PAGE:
I always look forward to Greg Kitsock’s beer column in the Food section of the Wednesday Washington Post. His most recent column was published on June 17 and is titled “Small Brewers Test Their Metal.”
Here’s a few nuggets about beer in cans:
- Of the 446 microbreweries and 990 brew pubs in the U.S., only about 40 can their beer.
- The Blue Mountain Brewery will soon be the first Virginia craft brewer to can its beer.
- The notion that beer in cans imparts a metallic taste is a myth – the cans are actually lined so the beer never comes in contact with the aluminum.
- The best D.C. area spot for drinking beer in cans is the Red Derby, which serves about 30 different beers in cans.
I’m familiar with several of the brewers Kitsock cites in his article:
- Dale’s Pale Ale from Oskar Blues in Colorado is one of my favorite beers, whether from a can or a bottle. Hoppy and delicious.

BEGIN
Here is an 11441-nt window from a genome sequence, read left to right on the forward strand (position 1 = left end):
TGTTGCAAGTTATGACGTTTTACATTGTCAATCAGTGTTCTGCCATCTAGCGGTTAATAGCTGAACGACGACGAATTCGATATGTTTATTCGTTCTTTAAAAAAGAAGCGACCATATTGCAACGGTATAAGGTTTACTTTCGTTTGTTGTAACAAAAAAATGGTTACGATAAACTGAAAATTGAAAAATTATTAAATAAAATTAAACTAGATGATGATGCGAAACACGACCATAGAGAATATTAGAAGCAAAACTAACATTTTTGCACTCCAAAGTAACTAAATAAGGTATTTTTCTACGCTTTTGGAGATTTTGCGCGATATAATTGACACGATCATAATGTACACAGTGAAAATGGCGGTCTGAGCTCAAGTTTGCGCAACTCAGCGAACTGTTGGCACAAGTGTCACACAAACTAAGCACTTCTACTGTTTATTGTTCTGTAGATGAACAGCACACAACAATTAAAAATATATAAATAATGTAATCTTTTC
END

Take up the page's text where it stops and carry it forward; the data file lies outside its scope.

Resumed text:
- Butternuts Beer & Ale of N.Y. has been my beer of choice for afternoons at the pool so far this summer. A 12-pack sampler (stout, hefeweizen, pale ale, IPA) sells for $13.99 at Magruder’s in D.C. As Kitsock notes, craft beer in cans gives you the same flavorful beer, but in a light and compact package – perfect for the pool or tailgating.
- I’ve visited the 21st Amendment brew pub in San Francisco and loved it. Kitsock says they can two beers that are available in the NoVA market. I’d love to find these – if you’ve seen them let me know!
- New Belgium Brewing Company’s Fat Tire (Colorado) is one of my favorite session beers and Kitsock reports that it is now available in cans, but I still don’t think you can find it east of the Mississippi.
Kitsock’s column is recommended reading – he covers a lot of ground, including the history of canning beer and the pros and cons of the vessel, with quotes from several brewers.
So, have you tried craft beer from a can?